Now compile using the same commands as ﬁrst example above

pdflatex foo.tex /usr/local/texlive/2022/texmf-dist/scripts/pythontex/pythontex.py foo.tex pdflatex foo.tex

Which produces the following PDF ﬁle when compiled

Here is screen shot of the above

In this example, we make a small function inside `pycode`

which takes one argument which is
string that represents the integrand to integrate and second argument which is the
integration variable.

Create Latex ﬁle like this

\documentclass[11pt]{article}% \usepackage{amsmath} \usepackage{pythontex} \usepackage{nopageno} \begin{document} \begin{pycode} from sympy import * def int(theIntegrand,var): var = symbols(var) anti = integrate(theIntegrand,var) return latex(anti) \end{pycode} The result of integrating $\int \frac{1}{\sqrt{ 1+x }} \, dx$ is given by $\py{int("1/(1+x)**(1/2)","x")}$ Here is some list of integrations to do \begin{align*} \int \frac{1}{\sqrt{ 1+x }} \, dx &= \py{int("1/(1+x)**(1/2)","x")} \\ \int \sin x \, dx &= \py{int("sin(x)","x")} \\ \int x \sin x \, dx &= \py{int("x*sin(x)","x")} \\ \int x^2 \sin x \, dx &= \py{int("x**2 * sin(x)","x")} \\ \int x e^{2 x} \, dx &= \py{int("x*exp(2*x)","x")} \\ \int \frac{1}{1+u} \, du &= \py{int("1/(1+u)","u")} \\ \end{align*} \end{document}

Compiling again using the same commands as the above examples

pdflatex foo.tex /usr/local/texlive/2022/texmf-dist/scripts/pythontex/pythontex.py foo.tex pdflatex foo.tex

Produces the following PDF ﬁle

Here is screen shot of the above

In this example, we make a small function inside `pycode`

which takes and ode to solve, using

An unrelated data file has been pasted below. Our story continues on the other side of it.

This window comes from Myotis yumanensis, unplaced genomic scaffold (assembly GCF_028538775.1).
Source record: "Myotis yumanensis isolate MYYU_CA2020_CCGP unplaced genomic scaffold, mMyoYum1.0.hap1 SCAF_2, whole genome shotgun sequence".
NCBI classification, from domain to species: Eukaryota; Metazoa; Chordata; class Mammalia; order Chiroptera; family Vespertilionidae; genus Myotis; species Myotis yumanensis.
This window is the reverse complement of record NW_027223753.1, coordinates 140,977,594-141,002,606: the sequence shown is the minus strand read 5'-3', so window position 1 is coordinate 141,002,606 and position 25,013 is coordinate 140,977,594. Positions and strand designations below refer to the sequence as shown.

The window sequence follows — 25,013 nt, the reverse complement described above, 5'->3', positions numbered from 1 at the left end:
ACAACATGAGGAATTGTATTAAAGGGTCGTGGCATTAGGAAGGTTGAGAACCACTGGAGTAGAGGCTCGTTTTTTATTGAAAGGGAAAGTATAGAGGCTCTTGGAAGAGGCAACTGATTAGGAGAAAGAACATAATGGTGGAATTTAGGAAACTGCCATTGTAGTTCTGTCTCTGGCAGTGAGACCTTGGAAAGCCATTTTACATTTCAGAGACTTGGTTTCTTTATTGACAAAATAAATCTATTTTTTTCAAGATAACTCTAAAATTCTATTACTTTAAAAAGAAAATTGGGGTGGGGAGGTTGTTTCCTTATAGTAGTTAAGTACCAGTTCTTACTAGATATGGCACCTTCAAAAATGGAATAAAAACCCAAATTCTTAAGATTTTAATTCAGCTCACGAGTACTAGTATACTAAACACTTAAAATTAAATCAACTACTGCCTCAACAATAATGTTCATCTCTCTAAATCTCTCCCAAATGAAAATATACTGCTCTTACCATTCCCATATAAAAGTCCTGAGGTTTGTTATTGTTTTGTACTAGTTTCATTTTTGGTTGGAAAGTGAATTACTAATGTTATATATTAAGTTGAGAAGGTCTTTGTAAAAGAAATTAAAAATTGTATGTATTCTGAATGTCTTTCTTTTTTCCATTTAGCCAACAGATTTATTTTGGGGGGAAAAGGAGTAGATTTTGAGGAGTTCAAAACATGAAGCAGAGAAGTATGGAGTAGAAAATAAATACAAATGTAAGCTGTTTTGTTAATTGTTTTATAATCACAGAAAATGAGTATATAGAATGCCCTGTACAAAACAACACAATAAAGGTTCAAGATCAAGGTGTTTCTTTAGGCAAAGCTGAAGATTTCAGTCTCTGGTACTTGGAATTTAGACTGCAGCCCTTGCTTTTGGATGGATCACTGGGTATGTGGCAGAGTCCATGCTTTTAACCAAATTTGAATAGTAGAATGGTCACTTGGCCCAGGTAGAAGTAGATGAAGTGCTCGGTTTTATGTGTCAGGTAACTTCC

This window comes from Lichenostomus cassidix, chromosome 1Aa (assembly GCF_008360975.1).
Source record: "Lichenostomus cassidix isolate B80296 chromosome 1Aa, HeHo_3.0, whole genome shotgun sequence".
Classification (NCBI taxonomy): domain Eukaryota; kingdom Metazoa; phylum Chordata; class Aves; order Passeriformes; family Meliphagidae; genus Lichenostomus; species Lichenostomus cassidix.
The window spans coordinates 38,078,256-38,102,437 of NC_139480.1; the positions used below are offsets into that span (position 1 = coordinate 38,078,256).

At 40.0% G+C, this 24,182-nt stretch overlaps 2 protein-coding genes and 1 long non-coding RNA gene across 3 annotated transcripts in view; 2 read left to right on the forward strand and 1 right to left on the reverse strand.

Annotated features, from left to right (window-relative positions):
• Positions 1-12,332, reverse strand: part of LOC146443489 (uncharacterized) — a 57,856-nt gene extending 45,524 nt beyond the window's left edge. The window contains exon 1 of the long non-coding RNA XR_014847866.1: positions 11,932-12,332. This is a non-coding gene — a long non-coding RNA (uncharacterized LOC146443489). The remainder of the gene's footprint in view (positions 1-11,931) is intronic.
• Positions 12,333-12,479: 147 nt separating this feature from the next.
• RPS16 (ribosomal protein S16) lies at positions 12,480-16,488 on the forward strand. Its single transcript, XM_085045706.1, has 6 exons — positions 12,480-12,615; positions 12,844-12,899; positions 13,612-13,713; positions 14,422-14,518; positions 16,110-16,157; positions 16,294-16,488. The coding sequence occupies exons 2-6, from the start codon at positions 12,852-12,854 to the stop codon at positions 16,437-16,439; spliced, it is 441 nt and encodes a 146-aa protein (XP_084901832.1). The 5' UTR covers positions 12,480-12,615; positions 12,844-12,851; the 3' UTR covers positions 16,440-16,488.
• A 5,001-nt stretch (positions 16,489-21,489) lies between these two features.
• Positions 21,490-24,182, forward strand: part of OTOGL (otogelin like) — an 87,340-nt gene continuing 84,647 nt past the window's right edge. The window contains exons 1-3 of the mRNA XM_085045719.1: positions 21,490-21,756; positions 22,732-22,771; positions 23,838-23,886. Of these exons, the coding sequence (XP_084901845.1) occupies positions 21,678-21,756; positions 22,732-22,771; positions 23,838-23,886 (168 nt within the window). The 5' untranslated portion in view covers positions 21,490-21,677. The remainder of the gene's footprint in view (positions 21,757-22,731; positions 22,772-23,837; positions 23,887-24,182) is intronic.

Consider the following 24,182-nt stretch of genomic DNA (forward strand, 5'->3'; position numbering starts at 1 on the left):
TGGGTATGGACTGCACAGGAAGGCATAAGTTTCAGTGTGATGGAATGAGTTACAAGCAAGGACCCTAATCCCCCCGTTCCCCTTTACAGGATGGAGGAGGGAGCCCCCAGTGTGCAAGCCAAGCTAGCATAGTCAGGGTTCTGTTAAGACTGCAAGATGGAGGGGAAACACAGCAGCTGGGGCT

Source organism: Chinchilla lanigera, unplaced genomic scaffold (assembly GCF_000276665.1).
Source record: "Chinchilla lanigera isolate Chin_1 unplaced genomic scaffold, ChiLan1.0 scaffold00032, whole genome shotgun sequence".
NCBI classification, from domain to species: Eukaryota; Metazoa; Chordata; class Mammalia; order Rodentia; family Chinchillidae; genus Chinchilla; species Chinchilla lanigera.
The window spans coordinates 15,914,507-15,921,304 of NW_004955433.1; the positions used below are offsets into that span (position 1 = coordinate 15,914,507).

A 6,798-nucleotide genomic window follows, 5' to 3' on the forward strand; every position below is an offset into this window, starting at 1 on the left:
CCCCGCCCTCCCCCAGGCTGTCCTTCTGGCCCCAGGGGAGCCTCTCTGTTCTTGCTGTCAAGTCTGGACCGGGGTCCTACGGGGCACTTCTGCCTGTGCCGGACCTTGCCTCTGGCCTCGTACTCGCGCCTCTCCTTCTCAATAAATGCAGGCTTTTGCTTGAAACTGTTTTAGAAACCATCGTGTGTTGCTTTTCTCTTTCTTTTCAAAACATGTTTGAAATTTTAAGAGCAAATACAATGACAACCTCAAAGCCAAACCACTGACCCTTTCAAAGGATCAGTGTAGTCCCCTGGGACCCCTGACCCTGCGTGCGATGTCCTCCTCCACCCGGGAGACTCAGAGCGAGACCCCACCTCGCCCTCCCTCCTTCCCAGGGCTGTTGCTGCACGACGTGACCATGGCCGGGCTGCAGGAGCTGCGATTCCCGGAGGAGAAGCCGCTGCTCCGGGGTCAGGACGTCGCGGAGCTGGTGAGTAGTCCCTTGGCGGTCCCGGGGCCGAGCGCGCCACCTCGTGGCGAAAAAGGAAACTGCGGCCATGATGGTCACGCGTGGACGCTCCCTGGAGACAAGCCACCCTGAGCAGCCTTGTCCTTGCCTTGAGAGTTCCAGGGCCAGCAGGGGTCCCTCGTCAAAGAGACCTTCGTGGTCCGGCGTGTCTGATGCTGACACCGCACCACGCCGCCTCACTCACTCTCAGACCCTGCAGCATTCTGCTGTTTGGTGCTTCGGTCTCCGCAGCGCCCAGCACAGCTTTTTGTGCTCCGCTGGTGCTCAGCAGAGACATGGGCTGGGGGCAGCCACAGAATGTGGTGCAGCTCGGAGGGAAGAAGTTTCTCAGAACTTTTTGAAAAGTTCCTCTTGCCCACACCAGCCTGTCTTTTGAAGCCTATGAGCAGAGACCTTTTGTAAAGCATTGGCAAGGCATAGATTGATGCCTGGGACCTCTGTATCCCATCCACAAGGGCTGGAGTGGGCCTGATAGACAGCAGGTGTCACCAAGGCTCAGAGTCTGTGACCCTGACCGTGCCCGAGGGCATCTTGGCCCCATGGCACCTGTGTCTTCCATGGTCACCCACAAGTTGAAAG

diﬀerent initial conditions.

Create Latex ﬁle like this

\documentclass[11pt]{article}% \usepackage{amsmath} \usepackage{pythontex} \usepackage{nopageno} \begin{document} \begin{pycode} from sympy import * def solveODE(ode,y,x): x = Symbol(x) y = Function(y) lhs,rhs = ode.split('=') ode = Eq(S(lhs),S(rhs)) sol = dsolve(ode,y(x)) return latex(sol) def solveODEwithIC(ode,y,x,ic): x = Symbol(x) y = Function(y) lhs,rhs = ode.split('=') ode = Eq(S(lhs),S(rhs)) sol = dsolve(ode,y(x),ics= S(ic) ) return latex(sol) \end{pycode} Given the first order differential equation $y'(x)=1+2 x$, it has the solution \[ \py{solveODE("Derivative(y(x),x)=1+2*x","y","x")} \] % When the initial conditions are $y(0)=3$, then the solution becomes \[ \py{solveODEwithIC("Derivative(y(x),x)=1+2*x","y","x","{y(0):3}")} \] We can also solve second order ODE in Latex. For example, given the ode $y''(x)+3 y(x)=1+2 x$ then its solution is \[ \py{solveODE("Derivative(y(x),x,x)+y(x)=1+2*x","y","x")} \] The above solution with initial conditions $y(0)=1$ and $y'(0)=0$ is given by \[ \py{solveODEwithIC("Derivative(y(x),x,x)+y(x)=1+2*x","y","x","{y(0):1,y(x).diff(x).subs(x, 0): 0}")} \] \end{document}

Compiling again using the same commands as the above examples produces the following PDF ﬁle

Here is screen shot of the above

References:

- Pythontex main documenation http://www.ctan.org/pkg/pythontex
- pythontex quickstart PDF
- Pythontex GitHub
- A Gentle Introduction to PythonTeX